RUSSELL STEVEN KUSSMAN, MD, JD, Judge (ret.)
Dr. Russell Kussman received his Medical Degree in Boston in 1972, then completed his Internal Medicine post-graduate training at Harvard University and Stanford University Medical Centers. Certified by the American Board of Internal Medicine, he worked as an Emergency Room Physician before taking a position as Assistant Professor of Medicine at the University of California, San Francisco School of Medicine, where he was Director of the UCSF Home Care Service.
Dr. Kussman obtained his Law Degree from U.C. Berkeley (Boalt Hall) School of Law in 1981. He practiced as an attorney for nearly 30 years, representing patients injured by medical negligence, as well as defective drugs and medical products. He was nominated seven times as Trial Lawyer of the Year by the California and Los Angeles Consumer Attorneys Associations and was listed in "Best Lawyers in America" for fourteen years. The author has been a speaker at numerous conferences for attorneys, judges and physicians, and has appeared on many local and national TV news programs, such as CNN's Larry King Live, the CBS Evening News with Dan Rather, and ABC Nightly News with Peter Jennings.
In 2010, Dr. Kussman was appointed Judge of the Los Angeles County Superior Court by Governor Arnold Schwarzenegger, and he served on the California bench until 2016, when he retired. During that time, he also served for eleven months as a pro-tem Associate Justice on the Court of Appeal, 2nd Appellate District, where he authored several major published opinions involving matters of public policy, such as federal railroad rights of way and citizens’ access to records of public interest.
Judge Kussman lives in Los Angeles with his wife Kim, near their four children and an expanding band of grandchildren.
“A captivating blend of legal suspense and introspective memoir.”
– Kirkus Reviews
A lawyer’s remembrance of the trial that changed his life.
When debut author Kussman first became acquainted with the particulars of Theresa Kayne’s legal case, he was both moved and frustrated. She had struggled to become pregnant, so her obstetrician, Fredrick Henley, administered injections of delalutin, a female sex hormone that mimics the effects of progesterone, which is naturally produced by the female body. She later learned that she was actually already in the early stages pregnancy at the time of the injections. Henley assured her that delalutin posed no risk to the fetus; however, her son, Joshua, was born without functioning arms or legs. Kayne intended to sue both Henley and E.R. Squibb & Sons, Inc., the colossal pharmaceutical company that manufactures delalutin, but she couldn’t find a lawyer to take the case, apparently because no one could find an expert witness who would testify that the hormone could cause birth defects. Russell’s firm didn’t want the case either, but he thought, contrary to prudence, that it was winnable. He left his firm and started his own, though he was only a year out of law school and had never tried a case before. The author provides a stirringly dramatic account of the three-month-long trial that eventually garnered national attention as well as a look into the inner machinations of the pharmaceutical industry that successfully stifled the promulgation of scientific findings and warnings that likely would have diminished its profit. Despite his lack of experience, Russell was uniquely positioned to try the case for the same reason he’s now uniquely positioned to tell its story—before he was a lawyer, he was a practicing physician. Much of the power of his remembrance is a function of his unfiltered candor, which includes self-criticism. He realized that he was outclassed by his legal adversaries and, at one point, in deep trouble: “I could see from the reality of an actual trial courtroom that I was a fish out of water; that it would be impossible for me to do this on my own. I was jeopardizing Josh’s future and my own law license.” Still, even after Russell sought out the help of a much more seasoned attorney, he torpedoed the partnership by hubristically insisting on being the lead lawyer, a self-effacing analysis he unforgivingly supplies. While the memoir focuses on the trial itself and its legal details, Russell also affectingly reflects on his own personal life—certainly one of the reasons he was so moved by Kayne’s plight was that his own wife was pregnant at the time he took her case. Further, he astutely explores his own defiant brand of ambition. He abandoned a promising career as a physician to become a lawyer, only to quickly exit an enviable job at a well-known firm to set out in his own. At different junctures in the story, he seems by turns impressively confident and self-destructively arrogant.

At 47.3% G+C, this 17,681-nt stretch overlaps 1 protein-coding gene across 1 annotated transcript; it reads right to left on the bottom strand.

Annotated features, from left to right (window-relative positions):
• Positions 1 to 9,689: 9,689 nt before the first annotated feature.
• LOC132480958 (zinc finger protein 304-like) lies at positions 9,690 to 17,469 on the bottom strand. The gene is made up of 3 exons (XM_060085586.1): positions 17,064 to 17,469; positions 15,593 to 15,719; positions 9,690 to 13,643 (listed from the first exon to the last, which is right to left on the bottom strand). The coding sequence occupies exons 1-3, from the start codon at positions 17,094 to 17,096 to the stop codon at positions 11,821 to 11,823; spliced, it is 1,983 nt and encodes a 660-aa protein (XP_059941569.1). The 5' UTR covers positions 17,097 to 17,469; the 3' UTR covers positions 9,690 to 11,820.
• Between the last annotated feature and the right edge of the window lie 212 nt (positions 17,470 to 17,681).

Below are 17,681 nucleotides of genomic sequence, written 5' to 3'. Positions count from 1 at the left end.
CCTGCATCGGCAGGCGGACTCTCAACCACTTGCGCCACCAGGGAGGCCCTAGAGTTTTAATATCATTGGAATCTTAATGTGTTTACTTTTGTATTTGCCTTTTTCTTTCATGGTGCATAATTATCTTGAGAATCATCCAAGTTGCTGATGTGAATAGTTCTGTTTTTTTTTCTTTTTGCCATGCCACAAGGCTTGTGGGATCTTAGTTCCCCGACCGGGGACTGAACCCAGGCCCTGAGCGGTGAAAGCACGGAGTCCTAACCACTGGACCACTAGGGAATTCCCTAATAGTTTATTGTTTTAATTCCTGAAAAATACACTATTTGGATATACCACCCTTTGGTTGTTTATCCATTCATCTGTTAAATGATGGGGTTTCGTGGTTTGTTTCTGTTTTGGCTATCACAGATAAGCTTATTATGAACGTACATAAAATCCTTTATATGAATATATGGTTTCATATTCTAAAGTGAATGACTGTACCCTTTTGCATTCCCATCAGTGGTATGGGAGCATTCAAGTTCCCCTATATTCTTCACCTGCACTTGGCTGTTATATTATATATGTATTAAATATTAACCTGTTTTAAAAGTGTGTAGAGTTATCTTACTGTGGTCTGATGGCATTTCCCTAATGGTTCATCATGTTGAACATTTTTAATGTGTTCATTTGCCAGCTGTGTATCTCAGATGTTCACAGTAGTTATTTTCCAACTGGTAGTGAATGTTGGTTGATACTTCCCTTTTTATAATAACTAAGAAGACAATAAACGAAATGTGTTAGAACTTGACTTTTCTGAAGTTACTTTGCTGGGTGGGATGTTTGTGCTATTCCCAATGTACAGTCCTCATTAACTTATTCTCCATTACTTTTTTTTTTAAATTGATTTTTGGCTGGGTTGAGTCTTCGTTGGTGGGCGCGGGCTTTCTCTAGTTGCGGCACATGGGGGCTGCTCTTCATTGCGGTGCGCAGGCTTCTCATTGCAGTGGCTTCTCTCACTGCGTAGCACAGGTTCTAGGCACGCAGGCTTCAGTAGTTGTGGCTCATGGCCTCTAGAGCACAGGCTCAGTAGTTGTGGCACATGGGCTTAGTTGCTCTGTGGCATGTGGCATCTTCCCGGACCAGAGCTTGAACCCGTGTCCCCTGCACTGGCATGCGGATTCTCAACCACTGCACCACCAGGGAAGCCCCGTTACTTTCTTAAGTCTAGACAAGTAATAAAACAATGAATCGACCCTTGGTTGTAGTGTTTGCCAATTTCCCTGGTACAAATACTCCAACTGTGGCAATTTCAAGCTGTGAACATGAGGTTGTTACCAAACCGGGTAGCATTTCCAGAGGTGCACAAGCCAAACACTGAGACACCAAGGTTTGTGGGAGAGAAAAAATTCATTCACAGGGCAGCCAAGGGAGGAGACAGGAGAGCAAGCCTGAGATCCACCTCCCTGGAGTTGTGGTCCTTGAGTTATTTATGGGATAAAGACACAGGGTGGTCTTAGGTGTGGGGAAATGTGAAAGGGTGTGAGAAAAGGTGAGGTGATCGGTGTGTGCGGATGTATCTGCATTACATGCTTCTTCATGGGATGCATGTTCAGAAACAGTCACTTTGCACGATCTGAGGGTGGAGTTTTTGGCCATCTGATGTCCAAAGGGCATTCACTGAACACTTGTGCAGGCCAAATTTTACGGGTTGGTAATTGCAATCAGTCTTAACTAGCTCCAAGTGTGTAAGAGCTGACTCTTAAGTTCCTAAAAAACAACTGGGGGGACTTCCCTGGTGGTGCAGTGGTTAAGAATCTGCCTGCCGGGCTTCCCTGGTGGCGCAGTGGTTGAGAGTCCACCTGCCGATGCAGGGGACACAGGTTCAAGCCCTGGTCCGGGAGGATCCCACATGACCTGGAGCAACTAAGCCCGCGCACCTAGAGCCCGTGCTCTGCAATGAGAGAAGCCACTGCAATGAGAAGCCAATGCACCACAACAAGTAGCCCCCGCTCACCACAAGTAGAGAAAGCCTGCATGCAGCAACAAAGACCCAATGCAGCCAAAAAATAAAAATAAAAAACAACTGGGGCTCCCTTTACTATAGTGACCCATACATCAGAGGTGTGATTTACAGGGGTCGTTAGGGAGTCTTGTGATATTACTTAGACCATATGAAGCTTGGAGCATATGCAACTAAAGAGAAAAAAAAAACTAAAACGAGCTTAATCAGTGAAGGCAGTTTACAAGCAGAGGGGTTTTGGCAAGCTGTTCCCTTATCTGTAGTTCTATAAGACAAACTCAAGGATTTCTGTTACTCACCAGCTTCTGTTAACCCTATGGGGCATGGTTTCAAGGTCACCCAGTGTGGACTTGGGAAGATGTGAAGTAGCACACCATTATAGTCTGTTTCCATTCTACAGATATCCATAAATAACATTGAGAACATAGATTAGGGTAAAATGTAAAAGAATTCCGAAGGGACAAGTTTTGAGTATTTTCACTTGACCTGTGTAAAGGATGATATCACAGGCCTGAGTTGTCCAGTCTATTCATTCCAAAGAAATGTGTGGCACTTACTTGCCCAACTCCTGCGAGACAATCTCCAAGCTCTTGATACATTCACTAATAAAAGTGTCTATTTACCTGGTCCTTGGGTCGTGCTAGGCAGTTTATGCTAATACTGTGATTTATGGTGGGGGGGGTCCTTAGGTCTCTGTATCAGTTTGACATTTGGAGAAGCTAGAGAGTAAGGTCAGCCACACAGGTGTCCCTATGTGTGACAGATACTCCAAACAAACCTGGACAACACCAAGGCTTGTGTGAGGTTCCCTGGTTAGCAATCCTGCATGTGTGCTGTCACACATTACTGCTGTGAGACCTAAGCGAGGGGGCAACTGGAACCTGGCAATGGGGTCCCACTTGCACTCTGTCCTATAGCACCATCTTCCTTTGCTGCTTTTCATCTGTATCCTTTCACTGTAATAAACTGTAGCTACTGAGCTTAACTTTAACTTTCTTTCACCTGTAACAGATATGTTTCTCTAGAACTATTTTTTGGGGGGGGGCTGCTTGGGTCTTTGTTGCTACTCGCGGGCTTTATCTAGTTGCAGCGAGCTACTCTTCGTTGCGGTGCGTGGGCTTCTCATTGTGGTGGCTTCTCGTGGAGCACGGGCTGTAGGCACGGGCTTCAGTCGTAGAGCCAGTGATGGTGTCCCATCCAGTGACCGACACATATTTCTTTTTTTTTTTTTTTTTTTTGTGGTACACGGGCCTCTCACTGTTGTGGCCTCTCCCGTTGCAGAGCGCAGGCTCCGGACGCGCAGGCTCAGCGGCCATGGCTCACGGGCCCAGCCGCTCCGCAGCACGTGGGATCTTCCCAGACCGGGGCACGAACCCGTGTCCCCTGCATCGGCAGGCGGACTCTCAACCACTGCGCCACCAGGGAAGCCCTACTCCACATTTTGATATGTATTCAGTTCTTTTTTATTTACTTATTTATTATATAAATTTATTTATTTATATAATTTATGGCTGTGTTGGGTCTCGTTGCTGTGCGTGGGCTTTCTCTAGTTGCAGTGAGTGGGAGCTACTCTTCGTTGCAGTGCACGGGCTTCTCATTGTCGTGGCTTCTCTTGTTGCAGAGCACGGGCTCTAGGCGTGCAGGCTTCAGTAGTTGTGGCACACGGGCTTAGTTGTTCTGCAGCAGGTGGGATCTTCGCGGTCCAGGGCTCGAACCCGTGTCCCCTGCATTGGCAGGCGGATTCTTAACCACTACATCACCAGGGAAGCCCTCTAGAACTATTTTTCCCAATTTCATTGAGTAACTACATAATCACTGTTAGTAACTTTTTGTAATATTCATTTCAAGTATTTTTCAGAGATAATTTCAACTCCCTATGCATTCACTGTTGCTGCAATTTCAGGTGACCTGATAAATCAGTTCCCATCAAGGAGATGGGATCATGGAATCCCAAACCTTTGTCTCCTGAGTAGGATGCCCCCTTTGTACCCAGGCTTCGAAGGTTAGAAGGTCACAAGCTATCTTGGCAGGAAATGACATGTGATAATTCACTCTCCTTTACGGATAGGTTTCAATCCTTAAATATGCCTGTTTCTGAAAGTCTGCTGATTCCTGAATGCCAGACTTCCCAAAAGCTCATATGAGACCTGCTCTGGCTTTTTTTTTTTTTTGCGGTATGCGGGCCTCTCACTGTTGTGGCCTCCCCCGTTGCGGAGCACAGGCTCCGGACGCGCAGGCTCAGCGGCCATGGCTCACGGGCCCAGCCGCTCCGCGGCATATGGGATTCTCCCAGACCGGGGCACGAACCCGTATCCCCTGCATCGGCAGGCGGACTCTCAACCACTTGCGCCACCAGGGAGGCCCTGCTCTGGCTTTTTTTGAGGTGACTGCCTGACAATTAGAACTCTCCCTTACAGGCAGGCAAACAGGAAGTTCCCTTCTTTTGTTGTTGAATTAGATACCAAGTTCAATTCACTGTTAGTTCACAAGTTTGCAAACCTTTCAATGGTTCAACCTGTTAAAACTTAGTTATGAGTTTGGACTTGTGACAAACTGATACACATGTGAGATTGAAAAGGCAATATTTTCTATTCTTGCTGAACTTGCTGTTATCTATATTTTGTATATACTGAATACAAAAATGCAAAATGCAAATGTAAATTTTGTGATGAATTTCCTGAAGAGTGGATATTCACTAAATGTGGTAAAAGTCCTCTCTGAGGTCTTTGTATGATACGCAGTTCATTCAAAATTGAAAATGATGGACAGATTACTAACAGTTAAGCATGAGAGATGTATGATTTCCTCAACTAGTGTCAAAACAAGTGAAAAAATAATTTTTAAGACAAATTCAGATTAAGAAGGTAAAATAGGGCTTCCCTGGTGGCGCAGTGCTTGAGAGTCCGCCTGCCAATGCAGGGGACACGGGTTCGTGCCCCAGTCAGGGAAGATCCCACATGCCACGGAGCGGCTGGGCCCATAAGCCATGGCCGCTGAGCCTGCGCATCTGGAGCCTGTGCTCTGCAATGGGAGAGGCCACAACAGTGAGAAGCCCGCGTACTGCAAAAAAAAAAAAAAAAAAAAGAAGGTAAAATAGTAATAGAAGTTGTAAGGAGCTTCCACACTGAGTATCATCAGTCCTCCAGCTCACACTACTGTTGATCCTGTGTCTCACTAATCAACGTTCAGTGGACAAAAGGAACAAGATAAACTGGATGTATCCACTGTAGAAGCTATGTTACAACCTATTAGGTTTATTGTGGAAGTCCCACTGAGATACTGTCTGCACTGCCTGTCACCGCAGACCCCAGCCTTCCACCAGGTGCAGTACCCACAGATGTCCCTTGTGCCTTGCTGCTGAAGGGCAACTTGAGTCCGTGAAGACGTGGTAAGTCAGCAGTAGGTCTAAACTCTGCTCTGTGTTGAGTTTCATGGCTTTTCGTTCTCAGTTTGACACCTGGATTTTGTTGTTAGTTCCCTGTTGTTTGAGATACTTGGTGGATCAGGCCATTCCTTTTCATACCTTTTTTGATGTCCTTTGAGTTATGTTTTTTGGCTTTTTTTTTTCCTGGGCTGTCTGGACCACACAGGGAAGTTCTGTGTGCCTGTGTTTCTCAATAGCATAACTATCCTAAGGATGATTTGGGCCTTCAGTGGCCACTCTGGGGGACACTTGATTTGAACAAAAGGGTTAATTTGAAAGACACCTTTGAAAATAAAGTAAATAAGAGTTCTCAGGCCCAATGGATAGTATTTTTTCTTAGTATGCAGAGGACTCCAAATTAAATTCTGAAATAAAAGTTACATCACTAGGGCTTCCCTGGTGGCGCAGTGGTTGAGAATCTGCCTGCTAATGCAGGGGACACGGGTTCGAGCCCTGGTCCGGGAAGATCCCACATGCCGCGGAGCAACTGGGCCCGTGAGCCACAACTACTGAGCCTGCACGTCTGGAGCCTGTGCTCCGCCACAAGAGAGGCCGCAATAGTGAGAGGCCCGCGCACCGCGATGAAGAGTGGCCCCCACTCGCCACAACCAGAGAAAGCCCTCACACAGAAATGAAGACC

A captivating blend of legal suspense and introspective memoir.
Page count: 420pp
Review Posted Online: Sept. 30, 2018
Hey there, book lover.
We’re glad you found a book that interests you!